Why does it always seem like restaurant dishes could do laps around your own homemade fare? Usually, it’s due to a boost from otherworldly (AKA not necessarily healthy) amounts of salt and oil. But in the healthy versus flavorful conundrum, Missy Robbins has cracked the code.
The head chef of wildly popular Italian hotspot Lilia (in Brooklyn’s Williamsburg ‘hood) is proof that the two aren’t mutually exclusive. After honing her craft in Italy and across the U.S., Robbins has learned how to supercharge flavor through genius techniques—a feat inspired by the new Weight Watchers Freestyle program.
“[Using Freestyle] has taught me…how to eliminate a lot of fat from my cooking and still make it really flavorful and robust,” Robbins says. “When you focus on how to make something more flavorful using citrus and herbs and other things, you stop focusing on what you’re missing. I don’t feel like I’m missing anything when I eat this way.”
“When you focus on how to make something more flavorful using citrus and herbs, you stop focusing on what you’re missing.”
When cooking at home, Robbins combines healthy bases—favoring zero-Points® foods like turkey, fish, scallops, and beans—with old-school chef skills, using WW Freestyle as her guide. And trust: You totally need her methods for zesting citrus (a serious boost in almost every recipe), slicing garlic (ditto), and blanching and shocking veggies (an easy technique for ridiculously tasting greens, every time). You’ll never do these the old way again.
Scroll down for 3 simple chef-verified techniques you need to add to your at-home cooking repertoire.
Technique #1: Blanch and shock
You know how restaurant veggies always come out that perfect level of al dente (while your home-cooked ones are more like al soggy)? Robbins knows the secret.
“Blanching is when you cook a vegetable in very heavily salted water to your desired tenderness,” she explains. “Shocking it is putting it in ice water that’s also salted, which will stop the cooking and also keep the color.” (Because Instagram matters.)
Robbins likes this method for meal prep because it doesn’t require cooking with fat like sautéeing, but also keeps the veggies somewhat crisp, unlike steaming. Use the technique on springy green vegetables like broccoli rabe, Tuscan kale, asparagus, and peas—and never eat mushy veggies again. [Ed. note: W+G got a taste test at this photo shoot, and can confirm that it made at least one editor a broccoli rabe convert.]
How to do it: Place your veggies into a pot of salted, boiling water for one to three minutes (depending on how tender you want them). Then, add the veggies directly to a bowl of salted ice water to stop the cooking and seal in the flavors and colors. Season as desired and serve!
Technique #2: Garlic slicing
The biggest faux pas Robbins sees people make with garlic is over-pulverizing it. “People just chop it haphazardly,” she says. “You release so much of the oil and it becomes this sticky mess.”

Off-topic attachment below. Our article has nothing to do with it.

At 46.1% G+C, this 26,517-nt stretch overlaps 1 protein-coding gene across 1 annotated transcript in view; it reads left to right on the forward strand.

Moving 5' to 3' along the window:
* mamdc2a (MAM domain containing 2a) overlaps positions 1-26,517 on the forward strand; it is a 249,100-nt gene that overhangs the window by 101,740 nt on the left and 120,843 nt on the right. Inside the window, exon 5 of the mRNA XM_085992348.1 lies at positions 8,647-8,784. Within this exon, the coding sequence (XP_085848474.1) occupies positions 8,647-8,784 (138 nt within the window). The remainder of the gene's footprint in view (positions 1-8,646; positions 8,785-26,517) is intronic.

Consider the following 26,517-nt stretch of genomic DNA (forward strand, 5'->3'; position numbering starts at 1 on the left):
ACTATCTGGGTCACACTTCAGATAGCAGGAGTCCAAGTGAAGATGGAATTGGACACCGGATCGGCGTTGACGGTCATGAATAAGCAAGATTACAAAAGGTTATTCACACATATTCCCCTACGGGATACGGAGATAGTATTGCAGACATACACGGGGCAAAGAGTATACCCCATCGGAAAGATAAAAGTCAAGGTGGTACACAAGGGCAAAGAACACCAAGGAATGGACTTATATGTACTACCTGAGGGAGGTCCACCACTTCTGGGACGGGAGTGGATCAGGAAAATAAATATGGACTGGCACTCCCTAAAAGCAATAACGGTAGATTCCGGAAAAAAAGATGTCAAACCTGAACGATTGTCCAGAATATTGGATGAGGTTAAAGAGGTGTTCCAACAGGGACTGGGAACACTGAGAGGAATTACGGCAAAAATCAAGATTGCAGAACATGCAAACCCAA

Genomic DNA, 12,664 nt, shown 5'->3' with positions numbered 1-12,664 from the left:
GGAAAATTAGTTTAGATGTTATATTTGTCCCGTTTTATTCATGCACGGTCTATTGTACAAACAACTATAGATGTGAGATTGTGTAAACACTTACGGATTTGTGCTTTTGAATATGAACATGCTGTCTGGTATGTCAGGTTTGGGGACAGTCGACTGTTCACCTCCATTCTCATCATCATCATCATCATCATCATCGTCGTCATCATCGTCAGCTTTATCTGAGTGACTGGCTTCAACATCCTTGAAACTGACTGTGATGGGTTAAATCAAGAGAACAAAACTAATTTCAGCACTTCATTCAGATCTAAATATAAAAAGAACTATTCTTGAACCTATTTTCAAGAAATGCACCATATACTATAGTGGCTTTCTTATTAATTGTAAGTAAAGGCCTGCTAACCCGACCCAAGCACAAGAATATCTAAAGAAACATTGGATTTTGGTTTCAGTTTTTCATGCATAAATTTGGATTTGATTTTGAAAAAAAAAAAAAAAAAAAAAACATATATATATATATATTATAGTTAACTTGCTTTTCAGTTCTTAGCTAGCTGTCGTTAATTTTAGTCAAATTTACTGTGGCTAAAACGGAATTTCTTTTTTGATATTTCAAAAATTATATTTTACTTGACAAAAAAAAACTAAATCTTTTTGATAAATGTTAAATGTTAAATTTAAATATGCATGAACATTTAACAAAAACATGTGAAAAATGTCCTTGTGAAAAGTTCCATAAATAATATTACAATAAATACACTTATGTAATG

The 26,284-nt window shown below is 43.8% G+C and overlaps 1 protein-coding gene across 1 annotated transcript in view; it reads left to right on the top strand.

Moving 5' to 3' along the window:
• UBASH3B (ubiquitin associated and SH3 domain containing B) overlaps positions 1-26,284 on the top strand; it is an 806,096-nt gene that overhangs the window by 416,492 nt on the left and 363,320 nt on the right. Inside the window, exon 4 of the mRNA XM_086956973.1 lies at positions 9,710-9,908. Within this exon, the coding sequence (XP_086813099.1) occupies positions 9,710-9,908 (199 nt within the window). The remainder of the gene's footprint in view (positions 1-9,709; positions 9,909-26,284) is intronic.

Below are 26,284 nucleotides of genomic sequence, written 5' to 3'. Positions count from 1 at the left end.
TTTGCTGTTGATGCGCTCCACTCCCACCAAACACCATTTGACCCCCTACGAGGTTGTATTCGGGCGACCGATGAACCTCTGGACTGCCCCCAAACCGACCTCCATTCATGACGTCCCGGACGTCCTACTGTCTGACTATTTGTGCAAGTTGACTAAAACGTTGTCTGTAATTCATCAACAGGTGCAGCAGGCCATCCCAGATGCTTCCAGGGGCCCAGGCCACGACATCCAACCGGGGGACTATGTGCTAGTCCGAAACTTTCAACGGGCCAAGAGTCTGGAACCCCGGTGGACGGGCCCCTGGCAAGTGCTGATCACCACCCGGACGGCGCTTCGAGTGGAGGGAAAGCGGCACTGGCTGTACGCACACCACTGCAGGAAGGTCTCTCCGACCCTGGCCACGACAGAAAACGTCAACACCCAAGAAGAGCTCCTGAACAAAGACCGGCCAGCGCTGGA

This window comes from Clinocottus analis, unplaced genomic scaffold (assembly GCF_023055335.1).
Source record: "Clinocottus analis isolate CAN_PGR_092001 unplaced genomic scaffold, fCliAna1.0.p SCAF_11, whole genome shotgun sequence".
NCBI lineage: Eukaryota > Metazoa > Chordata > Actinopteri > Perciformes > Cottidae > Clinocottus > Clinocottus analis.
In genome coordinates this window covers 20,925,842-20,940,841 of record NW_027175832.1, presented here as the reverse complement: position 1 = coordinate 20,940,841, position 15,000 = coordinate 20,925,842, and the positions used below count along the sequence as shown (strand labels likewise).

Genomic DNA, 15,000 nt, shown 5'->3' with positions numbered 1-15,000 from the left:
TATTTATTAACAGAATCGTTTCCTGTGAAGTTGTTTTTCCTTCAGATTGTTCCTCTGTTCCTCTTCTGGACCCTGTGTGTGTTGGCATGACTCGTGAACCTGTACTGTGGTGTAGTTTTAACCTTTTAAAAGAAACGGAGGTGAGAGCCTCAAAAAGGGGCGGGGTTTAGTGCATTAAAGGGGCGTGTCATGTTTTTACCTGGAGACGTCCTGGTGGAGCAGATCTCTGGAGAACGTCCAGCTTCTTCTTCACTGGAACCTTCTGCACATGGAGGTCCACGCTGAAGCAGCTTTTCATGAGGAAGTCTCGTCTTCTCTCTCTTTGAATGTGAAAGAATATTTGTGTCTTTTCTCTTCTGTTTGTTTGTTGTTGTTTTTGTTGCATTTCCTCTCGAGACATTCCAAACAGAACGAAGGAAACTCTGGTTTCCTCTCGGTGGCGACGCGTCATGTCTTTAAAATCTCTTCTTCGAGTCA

Instead, she advocates for slicing garlic on a mandolin (and yes, she counts the tool as a must-have for home cooks) and then julienning it, AKA chopping into thin lengths.
“It gives you a much more uniform end result,” she says. “If you just start chopping, you end up with big pieces and small pieces, and it cooks unevenly. This allows a cleaner result in both taste and texture.”
How to do it: Soak the garlic in a bowl of warm water (to make it easier to peel, #genius) for three to 15 minutes. Remove the skin, then run each peeled clove over the mandolin. Next, use a sharp six- or eight-inch chef’s knife to chop the slices into tiny strips. Sautée the evenly sliced pieces in a pan with a bit of olive oil to enhance the flavor, and you’re ready to get cooking!
Technique #3: Hand-cut lemon zest
This method is a bit more time consuming, but Robbins promises the result is so worth it (she goes through a quart a day of the stuff in her restaurant).
“I’ve always hand-cut lemon zest,” she says. “When you use a microplane, if you’re not careful, you end up cutting down to the pith and getting this bitter flavor. You get this very wet texture.” Wet zest = bad.
Robbins elevates the approach by making it a multi-step process: peel, de-pith, julienne, and dice. “This way, you don’t release all the oils, so it retains its flavor and perfume. It’s very fine and dry, almost like a dust.”
How to do it: Peel your lemon, lime, or orange (“Orange zest makes everything better,” Robbins says) using a peeler or paring knife. Very carefully separate the pith (the white part) from the colorful exterior. Once all the pith is cut away, julienne the remaining skin into long, thin slices. Finally, dice up the slices until you’re left with a powder-light pile of zest. Sprinkle it into any dish to go from blah to brilliant. Bon appétit.
Photos: Tim Gibson for Well+Good
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